Sunday, December 28, 2008

Boxing Day

Hear the poem read by the author

‘Twas the day after Christmas
And in the little church
All the bats in the belfry
Were asleep on their perch.

Christmas Eve service had ended
Thirty hours before
But the ashes from the fire
Still dusted the floor.

Jose the janitor
Was on a vacation.
A perk from the church to show
Its appreciation

His rest and relaxation
Would have gone quite off track
If he knew the mess that awaited
Him when he got back.

Kevin Boyer was giving
His wife Jill a massage
And later that day planned to
Organize their garage.

It was penance for allowing
Their four-year-old, Mary,
To play with toys during church
And not staying wary.

And little Mary was grounded
Upstairs in her room,
With only twenty new presents
To lighten her gloom.

Poor Mary pouted and felt
Quite misunderstood.
Since it was her toy car with
The dent in the hood.

Pastor O’Donnell was home
Putting ice on his knee
Which was bruised and swollen
To an alarming degree

He twisted it badly while
Lighting a candle aglow
And tripped when a small car crashed
Straight into his toe.

Henrietta Miggins was
Writing a letter
Demanding the little church
Pay for her sweater.

Who would have guessed when she
Wore it that night
A flying candle would
Set it alight.

She added a paragraph of
Advice for the pastor
Suggesting some rules to avert
A future disaster.

The most important, she said,
Was perfectly clear
Toys should be banned from Christmas
Eve service next year.

Happy Boxing Day!

Sunday, December 14, 2008

Living Nativity

Hear the story read by the author

In the town of Normal, Pennsylvania, there’s a little church at the corner of Wilson and Elm. This year, Pastor Henry O’Donnell decided it would be nifty to have a living nativity scene for the Christmas season. They would build a wooden stable on the front lawn and have volunteers pose as the nativity story characters for two hours each Sunday between Thanksgiving and Christmas.

Pastor O’Donnell considered himself more of an idea man than an organizer so he assigned church secretary Tammy Billings to be in charge of the project. Fortunately for the pastor, Tammy loved to be in charge of things. First, she had her husband Ralph build the stable and manger. Ralph was quite handy and whipped up an impressive set in no time.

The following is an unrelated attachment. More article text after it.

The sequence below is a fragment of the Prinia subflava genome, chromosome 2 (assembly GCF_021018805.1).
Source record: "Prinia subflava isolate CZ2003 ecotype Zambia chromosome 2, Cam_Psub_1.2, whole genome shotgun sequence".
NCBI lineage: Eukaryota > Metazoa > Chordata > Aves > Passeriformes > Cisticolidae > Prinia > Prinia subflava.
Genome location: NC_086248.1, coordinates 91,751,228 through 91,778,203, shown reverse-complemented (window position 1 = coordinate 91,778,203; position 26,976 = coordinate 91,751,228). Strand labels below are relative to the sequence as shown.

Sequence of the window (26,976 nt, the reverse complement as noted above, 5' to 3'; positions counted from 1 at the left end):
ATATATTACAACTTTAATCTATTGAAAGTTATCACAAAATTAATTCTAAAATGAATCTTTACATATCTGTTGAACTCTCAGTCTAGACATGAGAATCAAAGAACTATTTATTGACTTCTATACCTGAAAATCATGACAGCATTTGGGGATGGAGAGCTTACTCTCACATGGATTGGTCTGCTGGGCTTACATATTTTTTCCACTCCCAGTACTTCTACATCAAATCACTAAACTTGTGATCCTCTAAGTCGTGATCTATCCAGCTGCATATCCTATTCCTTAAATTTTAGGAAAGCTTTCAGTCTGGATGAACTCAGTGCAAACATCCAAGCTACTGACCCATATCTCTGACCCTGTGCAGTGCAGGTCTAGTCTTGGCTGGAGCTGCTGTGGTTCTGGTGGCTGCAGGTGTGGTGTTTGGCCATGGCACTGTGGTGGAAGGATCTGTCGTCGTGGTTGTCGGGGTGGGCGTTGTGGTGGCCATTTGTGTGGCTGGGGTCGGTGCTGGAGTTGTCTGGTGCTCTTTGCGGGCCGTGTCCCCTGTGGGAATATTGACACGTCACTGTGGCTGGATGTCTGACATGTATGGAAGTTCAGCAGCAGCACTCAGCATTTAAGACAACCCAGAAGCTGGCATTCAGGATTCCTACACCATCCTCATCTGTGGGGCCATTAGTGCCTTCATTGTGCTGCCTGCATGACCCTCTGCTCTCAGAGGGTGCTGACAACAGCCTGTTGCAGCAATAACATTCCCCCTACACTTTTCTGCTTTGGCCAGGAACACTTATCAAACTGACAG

Tammy created a sign-up sheet and began trolling for volunteers during coffee hours in late November. She had convinced Pastor O’Donnell that having a real baby play Jesus would be unwise given the average December weather in Pennsylvania. Unfortunately, that same weather seemed to be having a chilling effect on the adult population’s willingness to participate as well.

Tammy managed to convince the Boyer family to volunteer for the second weekend. Or rather, she convinced Jill Boyer which was pretty much the same thing. She got Kevin Boyer’s friend Thad Wheeling thrown in for free. Kevin figured if he had to stand in the cold in a costume for two hours he wanted a buddy to suffer along with him. Thad was single and Kevin thought he ought to know what it was like to be married to a woman who volunteered for things.

Tammy assigned Kevin and Jill to play Joseph and Mary and gave Thad the part of a wise man. The two Boyer girls, two-year-old Suzie and four-year-old Mary insisted on participating as well. Tammy thought they were a little short to play wise men or shepherds, so she whipped up passable costumes so they could portray a sheep and a camel respectively.

Missy Moore agreed to be a wise man and seemed strangely excited by the prospect of wearing a fake beard. Tammy pressed Ralph into service as the third wise man but she still needed a shepherd. She couldn’t play the part herself because she was scheduled to serve food at a homeless shelter, and as the temperature in Normal dropped nobody else was stepping up.

The morning of the Sunday in question arrived and Tammy was faced with the prospect of a shepherd-less nativity. She worked the coffee hour crowd with furious determination but with the skies an ominous gray, it seemed every single person at church had urgent prior commitments. When she reported her dilemma to Pastor O’Donnell, he took it upon himself to find a volunteer. He immediately set his sights on choir director Shane Reed.

Shane had turned Tammy down without a shred of guilt because he’d played Joseph the first week and figured he’d done his time. That excuse didn’t satisfy Pastor O’Donnell who launched into a big speech about how valuable the tableau of the living nativity was in drawing attention to the church in this holy season.